Tuesday, November 16, 2004

Pointy Little Timers

This month marked the third full year I've been at my job.

That might not sound like much to some of you. Some members of my family have had things in their freezer for longer than that. My 77-year-old grandma, for instance, keeps an enormous chest freezer in her garage. Two years ago it broke down just before Thanksgiving, allowing the gathered family to celebrate our bounty by throwing it all away. My mother and my aunt established themselves at the freezer to excavate the trove of food; the rest of us hovered nearby. Grandma had meticulously written the date on each item when she put it in the freezer, making it an enormous popsicle of a time capsule.

Grandma wouldn't let us throw out the newer frozen foods, so she got her neighbors Bob and Jo to clear out space in their own garage freezer to temporarily store her goodies. Then my siblings and I lined up with garbage bags to distribute the food. First my mom or aunt would exclaim over the item--"Chili, 2000!"

"Enchiladas, Christmas 1999!"

"Oh my god--a whole gallon of potato soup from 1997! And it's split down the side!"

Then, with a nod or a sigh from Grandma, one of us would either empty the contents into the garbage bag and toss the empty container into a recycling bag, or put the entire thing into the "save" bag. The "save" bag swelled to surprisingly large proportions but we lugged it down to Bob and Jo's garage anyway, safely restoring those bricks of soup and bread to zero degrees and ensuring that after Grandma replaced her freezer they could return to live for many more years in the comfort of her garage.

Anyway, I've been at my job for three years, which is a long time for me as a recent college graduate. Er, for certain values of the word "recent," that is. It was my first "real" job after school, anyway. I was hired there after several months of unemployment in the fall of 2001, months of financial woe mitigated only by working occasional shifts at the bookstore and cobbling together a few babysitting jobs. So to get that call, after an interview I thought I bombed (Boss: "And what are you interested in down the road?" Me: "Well, after the work I did with Americorps, I'm pretty interested in obtaining my teaching certification and working more directly in the field of education." Boss: "Oh...well, we're hoping to find someone who will be staying here more long-term..." Me: "D'oh! Backtrack backtrack backtrack..."), offering me a full-time permanent position with a SALARY and BENEFITS! --well, that was a thrill. I felt like a real adult for the first time. (I even went out and bought myself a comfy chair with my first paycheck--my first furniture purchase!--just to cement my adulthood.)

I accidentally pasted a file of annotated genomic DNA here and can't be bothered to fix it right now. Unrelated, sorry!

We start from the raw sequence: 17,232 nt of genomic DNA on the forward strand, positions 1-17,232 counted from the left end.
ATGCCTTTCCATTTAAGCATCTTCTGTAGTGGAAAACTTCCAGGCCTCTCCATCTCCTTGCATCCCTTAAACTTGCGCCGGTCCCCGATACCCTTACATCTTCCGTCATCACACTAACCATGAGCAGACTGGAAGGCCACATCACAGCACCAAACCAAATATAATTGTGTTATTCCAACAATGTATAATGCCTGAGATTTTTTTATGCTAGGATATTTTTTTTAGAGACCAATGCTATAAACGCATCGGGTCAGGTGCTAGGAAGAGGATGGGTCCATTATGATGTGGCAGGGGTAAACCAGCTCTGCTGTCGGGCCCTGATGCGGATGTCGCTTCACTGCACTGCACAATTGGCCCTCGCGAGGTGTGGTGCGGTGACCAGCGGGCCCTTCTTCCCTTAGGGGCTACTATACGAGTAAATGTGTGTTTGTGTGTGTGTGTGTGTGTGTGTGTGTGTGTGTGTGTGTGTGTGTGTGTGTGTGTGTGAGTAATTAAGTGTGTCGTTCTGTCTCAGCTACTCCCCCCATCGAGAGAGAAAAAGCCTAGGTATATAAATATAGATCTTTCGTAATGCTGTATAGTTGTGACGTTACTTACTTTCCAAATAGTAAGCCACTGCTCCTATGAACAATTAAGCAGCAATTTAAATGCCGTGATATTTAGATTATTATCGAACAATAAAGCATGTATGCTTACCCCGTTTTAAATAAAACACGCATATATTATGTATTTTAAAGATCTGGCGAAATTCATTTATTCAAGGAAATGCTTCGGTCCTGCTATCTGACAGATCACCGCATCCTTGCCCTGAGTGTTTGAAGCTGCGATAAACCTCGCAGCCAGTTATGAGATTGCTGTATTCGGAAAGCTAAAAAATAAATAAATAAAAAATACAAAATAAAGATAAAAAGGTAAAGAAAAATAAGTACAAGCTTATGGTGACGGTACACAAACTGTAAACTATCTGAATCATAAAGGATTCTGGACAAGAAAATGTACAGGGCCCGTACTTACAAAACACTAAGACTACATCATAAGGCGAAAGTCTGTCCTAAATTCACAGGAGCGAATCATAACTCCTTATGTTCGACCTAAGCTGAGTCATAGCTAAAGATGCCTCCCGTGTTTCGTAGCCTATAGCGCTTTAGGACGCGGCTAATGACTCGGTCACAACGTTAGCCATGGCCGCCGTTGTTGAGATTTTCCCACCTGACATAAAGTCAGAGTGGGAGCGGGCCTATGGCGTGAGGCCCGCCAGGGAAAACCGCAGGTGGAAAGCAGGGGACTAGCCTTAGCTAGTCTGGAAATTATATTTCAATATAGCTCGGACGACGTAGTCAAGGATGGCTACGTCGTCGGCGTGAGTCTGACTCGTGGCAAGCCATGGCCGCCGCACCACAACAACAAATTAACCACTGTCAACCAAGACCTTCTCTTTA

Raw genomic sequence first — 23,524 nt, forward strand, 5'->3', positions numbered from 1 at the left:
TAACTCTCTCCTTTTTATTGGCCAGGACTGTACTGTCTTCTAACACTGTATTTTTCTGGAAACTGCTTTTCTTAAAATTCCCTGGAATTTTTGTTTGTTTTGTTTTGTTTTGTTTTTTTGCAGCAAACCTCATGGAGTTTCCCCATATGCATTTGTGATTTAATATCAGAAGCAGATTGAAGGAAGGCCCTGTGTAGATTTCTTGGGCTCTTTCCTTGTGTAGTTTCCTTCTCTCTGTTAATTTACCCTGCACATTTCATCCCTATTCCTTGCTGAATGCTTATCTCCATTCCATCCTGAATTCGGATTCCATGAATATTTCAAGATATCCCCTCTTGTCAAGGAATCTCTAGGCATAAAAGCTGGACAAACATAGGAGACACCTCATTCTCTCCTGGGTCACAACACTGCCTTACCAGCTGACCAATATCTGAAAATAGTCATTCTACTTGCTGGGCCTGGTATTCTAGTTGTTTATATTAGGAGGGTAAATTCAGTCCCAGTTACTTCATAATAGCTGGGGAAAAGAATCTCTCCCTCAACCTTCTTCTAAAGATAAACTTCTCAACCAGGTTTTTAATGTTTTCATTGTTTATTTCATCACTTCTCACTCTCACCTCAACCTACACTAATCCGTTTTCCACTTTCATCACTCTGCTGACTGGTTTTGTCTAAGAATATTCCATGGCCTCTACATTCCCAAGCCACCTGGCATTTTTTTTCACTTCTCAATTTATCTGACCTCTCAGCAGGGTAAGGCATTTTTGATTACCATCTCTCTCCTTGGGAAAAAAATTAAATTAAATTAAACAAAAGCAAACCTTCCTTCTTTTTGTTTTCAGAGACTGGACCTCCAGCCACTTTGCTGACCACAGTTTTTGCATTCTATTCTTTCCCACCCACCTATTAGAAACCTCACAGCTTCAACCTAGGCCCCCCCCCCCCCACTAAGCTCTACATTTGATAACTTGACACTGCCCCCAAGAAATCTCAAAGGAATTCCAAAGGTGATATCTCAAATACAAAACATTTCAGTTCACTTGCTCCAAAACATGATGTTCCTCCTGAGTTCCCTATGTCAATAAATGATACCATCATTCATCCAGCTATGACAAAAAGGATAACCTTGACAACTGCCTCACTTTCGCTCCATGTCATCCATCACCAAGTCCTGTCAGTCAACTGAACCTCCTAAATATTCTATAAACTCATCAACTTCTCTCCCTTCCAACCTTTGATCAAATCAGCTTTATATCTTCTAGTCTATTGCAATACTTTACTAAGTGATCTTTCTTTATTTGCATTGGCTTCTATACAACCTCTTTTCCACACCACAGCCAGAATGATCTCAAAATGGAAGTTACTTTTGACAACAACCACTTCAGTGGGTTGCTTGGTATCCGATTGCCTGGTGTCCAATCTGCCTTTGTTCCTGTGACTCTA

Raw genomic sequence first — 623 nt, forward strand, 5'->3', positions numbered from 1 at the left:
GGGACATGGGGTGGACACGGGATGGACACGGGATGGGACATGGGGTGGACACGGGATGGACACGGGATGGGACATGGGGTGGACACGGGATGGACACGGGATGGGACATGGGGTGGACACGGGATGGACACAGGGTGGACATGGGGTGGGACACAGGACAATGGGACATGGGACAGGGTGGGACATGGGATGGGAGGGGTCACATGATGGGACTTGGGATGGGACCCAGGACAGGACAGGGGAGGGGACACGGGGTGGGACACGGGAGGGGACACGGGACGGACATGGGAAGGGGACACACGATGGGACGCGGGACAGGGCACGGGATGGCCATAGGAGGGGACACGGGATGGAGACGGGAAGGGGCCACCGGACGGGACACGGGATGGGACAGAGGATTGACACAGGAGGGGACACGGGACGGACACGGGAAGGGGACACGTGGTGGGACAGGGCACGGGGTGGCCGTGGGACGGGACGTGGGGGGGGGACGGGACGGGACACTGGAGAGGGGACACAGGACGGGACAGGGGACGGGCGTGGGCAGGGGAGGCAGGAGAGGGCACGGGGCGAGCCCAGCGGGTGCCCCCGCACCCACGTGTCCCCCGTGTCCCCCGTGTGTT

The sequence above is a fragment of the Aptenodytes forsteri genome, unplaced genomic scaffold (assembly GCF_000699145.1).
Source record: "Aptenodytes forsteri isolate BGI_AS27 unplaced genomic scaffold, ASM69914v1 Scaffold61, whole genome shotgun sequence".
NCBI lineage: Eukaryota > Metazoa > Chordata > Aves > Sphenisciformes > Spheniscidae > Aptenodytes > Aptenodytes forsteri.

It was also sobering, though. A little too open-ended. I told myself I'd work there for at least two years, and then I'd re-evaluate my options. Three years ago when I first opened the drawer of the desk I'd be using, I found an assortment of office supplies, including one of those 1,000-count boxes of staples. Only one strip of staples had been used. I wondered cheerfully how many years it must have sat in that desk, through how many former tenants of my position. This box of staples will be here long after I'm gone, I thought.

Yesterday my stapler ran out of staples. I opened my trusty little box, and pulled out the

That's right: I've used a thousand staples in the last three years. The box that seemed set to outlast me--empty, all its staples used up.

I didn't make much of it at the time. I refilled my stapler and tossed the empty box into the recycling bin.

Still, it's a bit of a marker. I went through an entire 1,000-count box of staples, and counting--and I'm still in the same holding pattern. Last year when I reached my two-year mark I did start looking around to see what new direction might be worth pursuing. The direction I found (north) didn't work out after all, so I stayed on, and don't regret it a bit. I like my job and my coworkers immensely. I could see myself staying on there for another three years or more and enjoying it thoroughly.

But now the busy season is over, I have a new box of staples, and it's time to analyze my path. I want it to be a conscious decision, and not find myself staring at another empty box of staples in three years, wondering where they all went.